In lieu of an abstract, here is a brief excerpt of the content:

Reviewed by:
Alba Amoia. 20th-Century Italian Women Writers: The Feminine Experience. Carbondale: Southern Illinois UP, 1996. xii + 189 pp.
John Gatt-Rutter. Oriana Fallaci: The Rhetoric of Freedom. Oxford: Berg, 1996. 212 pp.

Alba Amoia’s new book, 20th-Century Italian Women Writers offers readers an informative introduction to eleven major Italian women writers and their works, spanning the period from the late 1800s to the mid-1990s. As stated in the preface, the choice of literary and journalistic figures examined is intended to represent both the diversity of women’s discourses and, at the same time, their tendency to focus on [End Page 462] the “inner world of the female.” Crafted in the style of a literary history, Amoia’s study charts the central thematic concerns, stylistic features, and perspectives on life, society, and politics that mark the distinct positions created by the authors within the literary and cultural topography of Italy. Throughout her analysis, Amoia interweaves a rich variety of biographical information and commentary from literary criticism.

Following a chronology that includes major events in the private and professional lives of the authors as well as in Italian history and politics, chapters 1 through 3 are dedicated to Grazia Deledda, SibilIa Aleramo, and Gianna Manzini. Amoia approaches Deledda, recipient of the 1926 Nobel Prize for literature, as a regional author who rebelled “against the irrationality of the patriarchal system.” Focusing primarily on the novels La via del male, Elias Portolu, Cenere, and Canne al vento, Amoia discusses the popular sources of Deledda’s art, and her use of nature, symbol, and myth. She situates the novels by Aleramo and Manzini in relation to the “literature of memory,” and profiles their representations of such diverse topics as father-daughter relations, feminine eroticism, and the meanings of “illness” in metaphysics and art.

The contemporary, prize-winning literary authors featured in chapters 4 through 8 include Lalla Romano, Elsa Morante, Natalia Ginzburg, Rosetta Loy, and Dacia Maraini. Whereas the novels by Romano may be limited by what Amoia terms an “excessive autobiographical nature,” those by Morante, presented as a form of magical realism, create complex visions of adolescence, androgyny, and father-mother-child triangles, as exemplified in Aracoeli and L’isola di Arturo, for example. Amoia provides an attentive assessment of the themes and prose style fashioned by Ginzburg in her early and later novels, as well as in the autobiographical text Lessico famigliare. Likewise, her discussion of Loy’s novels raises some insightful points, especially concerning La bicicletta and Le strade di polvere. While noting the significance of Maraini’s remarkable contributions to the genres of poetry, drama, and autobiography, Amoia gives an instructive overview of the diverse issues and narrative practices elaborated in different stages of her feminist textual production, and devotes special attention to Isolinai La donna tagliata a pezzi and La lunga vita di Marianna Ucrìa. In the final chapter, Amoia shifts her eye to the works by Matilde Serao, Oriana [End Page 463] Fallaci, and Camilla Cederna, three authors of unquestionable stature in the fields of journalism and cultural commentary. While characterizing Serao as a “militant representative of Italy’s naturalistic school of verism,” Amoia focuses her study on the writer’s pioneering work in Italian journalism. In the sections devoted to Fallaci and Cederna, she draws out the differences between their journalistic concerns and styles. Amoia situates the former as an innovative reporter and interviewer in the context of the New Journalism, and a best-selling literary author, and highlights the latter’s talents for producing “pungent” social commentary in such works as Giovanni Leone: La carriera di un presidente and Il lato debole: Diario italiano.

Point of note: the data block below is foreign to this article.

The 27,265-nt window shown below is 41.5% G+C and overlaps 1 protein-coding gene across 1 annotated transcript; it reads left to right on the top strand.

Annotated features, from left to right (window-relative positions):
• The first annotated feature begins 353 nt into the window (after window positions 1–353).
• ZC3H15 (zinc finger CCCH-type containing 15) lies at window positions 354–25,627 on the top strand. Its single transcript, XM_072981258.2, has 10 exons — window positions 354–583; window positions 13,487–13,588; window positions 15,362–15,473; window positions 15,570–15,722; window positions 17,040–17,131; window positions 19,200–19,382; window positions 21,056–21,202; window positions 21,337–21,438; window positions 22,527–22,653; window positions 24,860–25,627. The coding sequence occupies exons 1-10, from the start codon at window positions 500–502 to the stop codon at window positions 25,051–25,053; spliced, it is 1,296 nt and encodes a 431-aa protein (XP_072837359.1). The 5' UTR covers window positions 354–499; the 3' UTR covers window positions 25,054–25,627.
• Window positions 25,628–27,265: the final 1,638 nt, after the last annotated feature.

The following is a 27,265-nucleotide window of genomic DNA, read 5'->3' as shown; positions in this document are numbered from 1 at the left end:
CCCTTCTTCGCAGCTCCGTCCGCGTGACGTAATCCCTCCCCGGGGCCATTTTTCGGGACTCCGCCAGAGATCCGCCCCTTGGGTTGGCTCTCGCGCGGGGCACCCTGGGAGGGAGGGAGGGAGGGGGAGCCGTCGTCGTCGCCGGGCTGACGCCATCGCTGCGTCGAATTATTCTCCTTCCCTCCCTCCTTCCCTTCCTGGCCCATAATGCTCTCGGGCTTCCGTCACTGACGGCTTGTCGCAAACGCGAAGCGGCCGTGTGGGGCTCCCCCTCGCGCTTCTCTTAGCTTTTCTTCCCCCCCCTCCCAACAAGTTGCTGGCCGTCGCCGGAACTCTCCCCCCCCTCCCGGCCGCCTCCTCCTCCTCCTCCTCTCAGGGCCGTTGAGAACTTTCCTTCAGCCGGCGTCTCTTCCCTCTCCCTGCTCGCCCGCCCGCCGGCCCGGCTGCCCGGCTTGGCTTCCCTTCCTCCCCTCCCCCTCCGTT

Skillfully avoiding the risk of homogenization that overviews of this kind may run, Amoia effectively conveys the particular traits distinguishing the authors’ works in their aesthetic, social, and cultural dimensions. Since Amoia frequently employs the term “literature of memory” as an interpretative category for the literary works discussed, a critical explanation of how she perceives and uses the model would have been useful for general readers and would have enriched the analysis. Nonetheless, as a clear, thoughtful presentation of women writers who have been...

Additional Information

Print ISSN
pp. 462-467
Launched on MUSE
Open Access
Back To Top

This website uses cookies to ensure you get the best experience on our website. Without cookies your experience may not be seamless.